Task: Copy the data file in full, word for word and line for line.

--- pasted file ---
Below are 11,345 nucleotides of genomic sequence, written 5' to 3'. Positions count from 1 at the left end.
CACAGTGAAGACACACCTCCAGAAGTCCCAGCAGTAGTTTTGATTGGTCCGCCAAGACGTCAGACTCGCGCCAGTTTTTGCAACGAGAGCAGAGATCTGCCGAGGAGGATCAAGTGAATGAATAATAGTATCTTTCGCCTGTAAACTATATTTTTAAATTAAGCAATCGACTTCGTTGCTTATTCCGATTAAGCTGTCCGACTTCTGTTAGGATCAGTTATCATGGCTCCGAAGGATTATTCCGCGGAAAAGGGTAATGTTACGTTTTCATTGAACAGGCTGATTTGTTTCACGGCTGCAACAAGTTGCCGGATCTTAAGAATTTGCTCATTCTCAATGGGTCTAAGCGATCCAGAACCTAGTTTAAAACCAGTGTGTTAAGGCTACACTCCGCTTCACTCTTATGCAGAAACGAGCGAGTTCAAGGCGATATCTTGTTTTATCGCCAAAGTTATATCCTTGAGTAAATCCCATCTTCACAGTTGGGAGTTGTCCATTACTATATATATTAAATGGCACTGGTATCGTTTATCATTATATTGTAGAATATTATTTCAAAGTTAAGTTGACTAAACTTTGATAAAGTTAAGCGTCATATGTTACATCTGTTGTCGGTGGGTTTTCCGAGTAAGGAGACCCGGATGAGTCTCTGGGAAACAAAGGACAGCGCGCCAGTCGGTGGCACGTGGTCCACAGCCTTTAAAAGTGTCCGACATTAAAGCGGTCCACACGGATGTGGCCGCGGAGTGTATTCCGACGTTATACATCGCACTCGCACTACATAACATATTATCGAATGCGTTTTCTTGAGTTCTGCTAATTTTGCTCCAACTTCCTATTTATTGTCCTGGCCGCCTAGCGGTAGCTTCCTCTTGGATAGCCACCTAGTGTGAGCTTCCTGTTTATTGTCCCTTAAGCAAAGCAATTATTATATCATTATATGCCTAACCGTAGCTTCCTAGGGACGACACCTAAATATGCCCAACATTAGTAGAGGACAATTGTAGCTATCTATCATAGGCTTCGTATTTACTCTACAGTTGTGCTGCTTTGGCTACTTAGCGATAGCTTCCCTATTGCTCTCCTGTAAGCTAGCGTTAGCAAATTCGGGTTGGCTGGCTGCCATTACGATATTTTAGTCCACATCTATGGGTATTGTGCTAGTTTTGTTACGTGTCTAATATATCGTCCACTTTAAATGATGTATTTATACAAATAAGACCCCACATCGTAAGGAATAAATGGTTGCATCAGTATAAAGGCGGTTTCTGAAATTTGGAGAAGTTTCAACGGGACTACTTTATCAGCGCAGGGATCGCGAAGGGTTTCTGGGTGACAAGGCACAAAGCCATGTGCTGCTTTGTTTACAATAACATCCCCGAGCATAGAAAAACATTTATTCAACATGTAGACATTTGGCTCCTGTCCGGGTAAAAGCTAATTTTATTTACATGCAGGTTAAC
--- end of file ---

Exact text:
Below are 11,345 nucleotides of genomic sequence, written 5' to 3'. Positions count from 1 at the left end.
CACAGTGAAGACACACCTCCAGAAGTCCCAGCAGTAGTTTTGATTGGTCCGCCAAGACGTCAGACTCGCGCCAGTTTTTGCAACGAGAGCAGAGATCTGCCGAGGAGGATCAAGTGAATGAATAATAGTATCTTTCGCCTGTAAACTATATTTTTAAATTAAGCAATCGACTTCGTTGCTTATTCCGATTAAGCTGTCCGACTTCTGTTAGGATCAGTTATCATGGCTCCGAAGGATTATTCCGCGGAAAAGGGTAATGTTACGTTTTCATTGAACAGGCTGATTTGTTTCACGGCTGCAACAAGTTGCCGGATCTTAAGAATTTGCTCATTCTCAATGGGTCTAAGCGATCCAGAACCTAGTTTAAAACCAGTGTGTTAAGGCTACACTCCGCTTCACTCTTATGCAGAAACGAGCGAGTTCAAGGCGATATCTTGTTTTATCGCCAAAGTTATATCCTTGAGTAAATCCCATCTTCACAGTTGGGAGTTGTCCATTACTATATATATTAAATGGCACTGGTATCGTTTATCATTATATTGTAGAATATTATTTCAAAGTTAAGTTGACTAAACTTTGATAAAGTTAAGCGTCATATGTTACATCTGTTGTCGGTGGGTTTTCCGAGTAAGGAGACCCGGATGAGTCTCTGGGAAACAAAGGACAGCGCGCCAGTCGGTGGCACGTGGTCCACAGCCTTTAAAAGTGTCCGACATTAAAGCGGTCCACACGGATGTGGCCGCGGAGTGTATTCCGACGTTATACATCGCACTCGCACTACATAACATATTATCGAATGCGTTTTCTTGAGTTCTGCTAATTTTGCTCCAACTTCCTATTTATTGTCCTGGCCGCCTAGCGGTAGCTTCCTCTTGGATAGCCACCTAGTGTGAGCTTCCTGTTTATTGTCCCTTAAGCAAAGCAATTATTATATCATTATATGCCTAACCGTAGCTTCCTAGGGACGACACCTAAATATGCCCAACATTAGTAGAGGACAATTGTAGCTATCTATCATAGGCTTCGTATTTACTCTACAGTTGTGCTGCTTTGGCTACTTAGCGATAGCTTCCCTATTGCTCTCCTGTAAGCTAGCGTTAGCAAATTCGGGTTGGCTGGCTGCCATTACGATATTTTAGTCCACATCTATGGGTATTGTGCTAGTTTTGTTACGTGTCTAATATATCGTCCACTTTAAATGATGTATTTATACAAATAAGACCCCACATCGTAAGGAATAAATGGTTGCATCAGTATAAAGGCGGTTTCTGAAATTTGGAGAAGTTTCAACGGGACTACTTTATCAGCGCAGGGATCGCGAAGGGTTTCTGGGTGACAAGGCACAAAGCCATGTGCTGCTTTGTTTACAATAACATCCCCGAGCATAGAAAAACATTTATTCAACATGTAGACATTTGGCTCCTGTCCGGGTAAAAGCTAATTTTATTTACATGCAGGTTAAC